How Old Spice Rebranded and Saved Their Business


Old Spice is a fairly old brand, founded back in the days of the Golden Generation (1937, to be specific). Their earliest ads positioned their products as a minor luxury for America’s GIs —manly and tasteful, with just a dash of pragmatic exoticism. That initial approach was a success. It helped Old Spice sell significant quantities of the sorts of aftershave your badass grandpa wore when he took his girl to the drive-in for date night after coming back from the war. Of course, times change. By the time the 70’s were about to begin, the brand shifted to appeal to the new young man: not the confident mans man, but the stereotypically insecure boy in dire need of assistance and assurance.

From then until Old Spice’s acquisition by P&G in 1990, you might say their marketing aged with that final cohort. They became known for a middle-aged, middle-class sort of product — something neither sexy nor distasteful, purchased by the sort of men who no longer held an interest in adopting new shopping habits. To be successful, P&G knew they had to re-orient the line to appeal to a new, younger demographic — to people like me.

I remember my first encounter with the brand distinctly. It was 2003. I was fourteen, and a newborn convert to the disproportionate use of aftershave in my pursuit of the ladies. Mercifully, a female friend of mine took her time to explain three very important points to me before I wasted mine entirely:

  1. A little goes a long way.
  2. Aftershave is not cologne.
  3. “Old Spice is what you wear to a family reunion, when you want to smell pleasant but sexually unattractive.”

I’d suggest that her thinking on those fronts fairly represented the majority opinion of the time. But, behind the scenes, things at Old Spice were beginning to change — finally. The primary driver of that belated wake-up was the unexpected success of Unilever’s “Axe” body spray products which I’ve written about before. Foul as they were, they were popular. Boys who had only ever worn (if at all) the deodorant that their moms optimistically snuck into their backpacks suddenly developed a preference, fueled by ambitious dreams of ensuring their own “Axe effect” experience.

P&G had to respond. And they did, with typical efficiency. By 2004, they had reclaimed pole position in the US deodorant market at 20% of the billion-dollar pool, followed closely by Gillette’s “Right Guard” line (19%) and Axe (16%).

How they went about that comeback, however, had little to do with the famous advertising campaign we often associate with them.

Their strategy was simple:

  • Rather than targeting adult men, they went after teens and tweeners who had yet to declare a loyalty.
  • They handed out free samples of their “High Endurance” sub-brand to kids in 90% of the 5th-grade health classes in America.
  • They focused on the sports crowd, suggesting a correlation between their products and athletic prowess.
  • They went grassroots, sending reps with promo swag to high-school games and skate-park events.
  • They expanded their product lines to include a suite of washes and sprays.

They also brought in a new marketing firm in 2006: Wieden and Kennedy. Their mandate was to solidify Old Spice’s newfound hooks in the Millennial generation. One of the first big campaigns out of that partnership was called “Swagger” (2008). It was cheeky, but it was a hit. Combined with the outcome of their other efforts, Old Spice owned 25% of the market by early 2009. Also around this time, driven by W&K’s insistence, Old Spice began focusing on being better rather than just cooler. A big part of this was tackling “residue” issues, which they solved by porting the superior molecules of their dry solid varieties into traditional formulations that didn’t leave the dreaded “bar code” stains. Customers loved the result. But it wasn’t the sort of change that spawned water cooler conversations. Enter 2010, the year of the “Man You Wish Your Man Could Smell Like”. This was the campaign we all remember, that we all still point to, that we all agree changed the brand’s trajectory. 100 million YouTube views, an Emmy, a Cannes Lion award, and 1.2 billion earned media impressions later, there was a new favorite marketing campaign that everyone was eager to write about.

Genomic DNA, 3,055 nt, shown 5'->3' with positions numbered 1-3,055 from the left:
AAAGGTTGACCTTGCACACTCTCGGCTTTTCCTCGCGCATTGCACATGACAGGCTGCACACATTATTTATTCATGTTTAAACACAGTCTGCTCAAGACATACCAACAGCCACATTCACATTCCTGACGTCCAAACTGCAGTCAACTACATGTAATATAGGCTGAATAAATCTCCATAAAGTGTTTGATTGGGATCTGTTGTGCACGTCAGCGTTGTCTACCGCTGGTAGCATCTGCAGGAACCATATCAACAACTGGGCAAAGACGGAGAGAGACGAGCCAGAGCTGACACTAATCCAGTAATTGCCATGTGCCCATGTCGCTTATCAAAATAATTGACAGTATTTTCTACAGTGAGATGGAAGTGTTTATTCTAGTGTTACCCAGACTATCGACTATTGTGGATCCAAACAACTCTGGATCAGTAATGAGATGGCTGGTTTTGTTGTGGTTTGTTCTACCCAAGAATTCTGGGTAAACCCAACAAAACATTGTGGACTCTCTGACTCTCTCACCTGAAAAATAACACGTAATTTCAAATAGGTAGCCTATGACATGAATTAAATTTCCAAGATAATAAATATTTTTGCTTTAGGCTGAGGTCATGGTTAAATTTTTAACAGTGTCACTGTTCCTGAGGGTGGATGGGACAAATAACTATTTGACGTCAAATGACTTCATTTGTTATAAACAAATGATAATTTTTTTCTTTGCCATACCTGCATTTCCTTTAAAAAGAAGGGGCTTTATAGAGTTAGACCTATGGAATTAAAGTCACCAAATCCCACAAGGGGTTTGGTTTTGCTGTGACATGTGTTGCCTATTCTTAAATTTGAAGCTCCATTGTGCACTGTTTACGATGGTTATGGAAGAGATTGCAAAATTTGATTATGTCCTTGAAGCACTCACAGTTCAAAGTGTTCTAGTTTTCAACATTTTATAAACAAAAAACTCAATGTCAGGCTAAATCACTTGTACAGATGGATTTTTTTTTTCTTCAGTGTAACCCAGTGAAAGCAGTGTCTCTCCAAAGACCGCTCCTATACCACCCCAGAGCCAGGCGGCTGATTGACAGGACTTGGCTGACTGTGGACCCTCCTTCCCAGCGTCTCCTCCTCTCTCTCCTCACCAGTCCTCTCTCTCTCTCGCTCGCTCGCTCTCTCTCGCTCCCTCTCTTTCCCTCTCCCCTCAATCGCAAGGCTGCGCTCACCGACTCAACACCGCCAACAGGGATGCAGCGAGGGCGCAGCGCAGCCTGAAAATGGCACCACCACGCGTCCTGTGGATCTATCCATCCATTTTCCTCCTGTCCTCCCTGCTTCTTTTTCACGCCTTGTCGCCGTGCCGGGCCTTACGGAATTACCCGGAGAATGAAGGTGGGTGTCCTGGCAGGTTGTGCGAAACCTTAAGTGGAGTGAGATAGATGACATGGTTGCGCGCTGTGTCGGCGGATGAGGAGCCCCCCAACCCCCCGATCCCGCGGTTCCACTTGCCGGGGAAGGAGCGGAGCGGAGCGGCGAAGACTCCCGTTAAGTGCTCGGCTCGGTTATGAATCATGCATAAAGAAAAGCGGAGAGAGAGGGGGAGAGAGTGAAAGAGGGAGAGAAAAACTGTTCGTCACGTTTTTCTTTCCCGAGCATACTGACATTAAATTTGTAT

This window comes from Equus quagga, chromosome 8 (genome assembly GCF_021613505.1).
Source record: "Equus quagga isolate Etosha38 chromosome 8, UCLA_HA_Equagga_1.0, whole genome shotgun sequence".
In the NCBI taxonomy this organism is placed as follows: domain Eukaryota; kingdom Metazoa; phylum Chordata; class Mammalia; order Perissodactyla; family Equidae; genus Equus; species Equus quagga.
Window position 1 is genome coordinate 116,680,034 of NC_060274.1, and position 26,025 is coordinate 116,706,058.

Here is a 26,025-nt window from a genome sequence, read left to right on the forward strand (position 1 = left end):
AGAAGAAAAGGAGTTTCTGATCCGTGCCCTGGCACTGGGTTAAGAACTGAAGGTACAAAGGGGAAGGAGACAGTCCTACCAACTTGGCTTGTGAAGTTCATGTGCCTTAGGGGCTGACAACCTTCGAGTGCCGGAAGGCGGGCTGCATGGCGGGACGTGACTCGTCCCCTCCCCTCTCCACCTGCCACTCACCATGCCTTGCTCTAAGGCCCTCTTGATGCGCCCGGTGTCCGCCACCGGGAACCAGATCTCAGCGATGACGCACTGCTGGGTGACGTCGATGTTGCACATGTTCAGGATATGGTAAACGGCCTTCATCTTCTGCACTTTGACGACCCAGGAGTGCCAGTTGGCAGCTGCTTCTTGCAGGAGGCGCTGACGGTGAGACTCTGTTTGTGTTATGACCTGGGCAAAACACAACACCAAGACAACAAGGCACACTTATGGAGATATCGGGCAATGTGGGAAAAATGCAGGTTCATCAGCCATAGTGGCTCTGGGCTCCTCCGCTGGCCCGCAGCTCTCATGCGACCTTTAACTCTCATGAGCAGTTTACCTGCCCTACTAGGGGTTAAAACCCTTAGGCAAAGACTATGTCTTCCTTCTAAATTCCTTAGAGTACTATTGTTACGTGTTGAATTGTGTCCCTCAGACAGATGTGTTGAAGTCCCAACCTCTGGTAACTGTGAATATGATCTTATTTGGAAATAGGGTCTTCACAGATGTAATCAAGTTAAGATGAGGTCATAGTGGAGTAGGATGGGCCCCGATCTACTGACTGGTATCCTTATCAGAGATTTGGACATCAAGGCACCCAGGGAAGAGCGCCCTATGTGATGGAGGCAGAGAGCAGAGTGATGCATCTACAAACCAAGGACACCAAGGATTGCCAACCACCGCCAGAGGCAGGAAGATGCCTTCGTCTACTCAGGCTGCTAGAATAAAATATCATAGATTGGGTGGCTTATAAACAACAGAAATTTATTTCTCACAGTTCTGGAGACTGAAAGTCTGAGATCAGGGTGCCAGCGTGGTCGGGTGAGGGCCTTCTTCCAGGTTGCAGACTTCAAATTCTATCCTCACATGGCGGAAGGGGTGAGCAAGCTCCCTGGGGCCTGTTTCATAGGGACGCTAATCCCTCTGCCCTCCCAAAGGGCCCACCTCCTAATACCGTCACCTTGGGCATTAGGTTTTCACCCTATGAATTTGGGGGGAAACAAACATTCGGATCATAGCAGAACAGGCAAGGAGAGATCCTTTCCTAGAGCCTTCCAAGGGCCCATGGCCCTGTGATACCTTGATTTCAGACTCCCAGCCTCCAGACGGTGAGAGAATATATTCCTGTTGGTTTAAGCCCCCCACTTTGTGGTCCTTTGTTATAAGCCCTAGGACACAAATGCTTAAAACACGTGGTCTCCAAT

But here’s the rub: did that campaign actually translate to a meaningful lift in revenue?

Most of the “studies” will say yes, relying on the same oft-quoted stat: an alleged 107% sales increase.

But that metric (itself an estimate) is wildly misleading. It represents the sales spike from the month after the campaign began in earnest (the first ad was featured during the Super Bowl in early February, but a follow-up series of 186 unique response videos blitzed social media over a 3-day period in June).

Any campaign that size is likely to produce a significant month-long spike. But what about the long-term?

As of the most recent numbers I could find (November ’15), Old Spice now has a 28% share of a $1.4bn US deodorant market. That’s an increase of about 3% over a six-year period.

But here’s the thing: that share was expected to go up anyway. As those 11 year-olds they targeted in 2003 became young adults, organic growth was expected to follow. (Moms tend to buy what’s on sale, not what their teen actually prefers. As those teen age and gain their own economy agency, brand sales go up.) Even if we could contribute 2/3rds of that 3% jump to their 2010 ad campaign (almost certainly too high an estimate), that still pales to the earlier jump of almost 10%  they achieved from 1999 to 2008 — which is the real unsung hero of the story.

The resurgence did come from a re-branding, but not from the advertising we saw in 2010.

Was the advertising campaign iconic? Yes. Did it add value? Absolutely, but contrary to what many, including myself, may have thought, it had little to do with their overall success.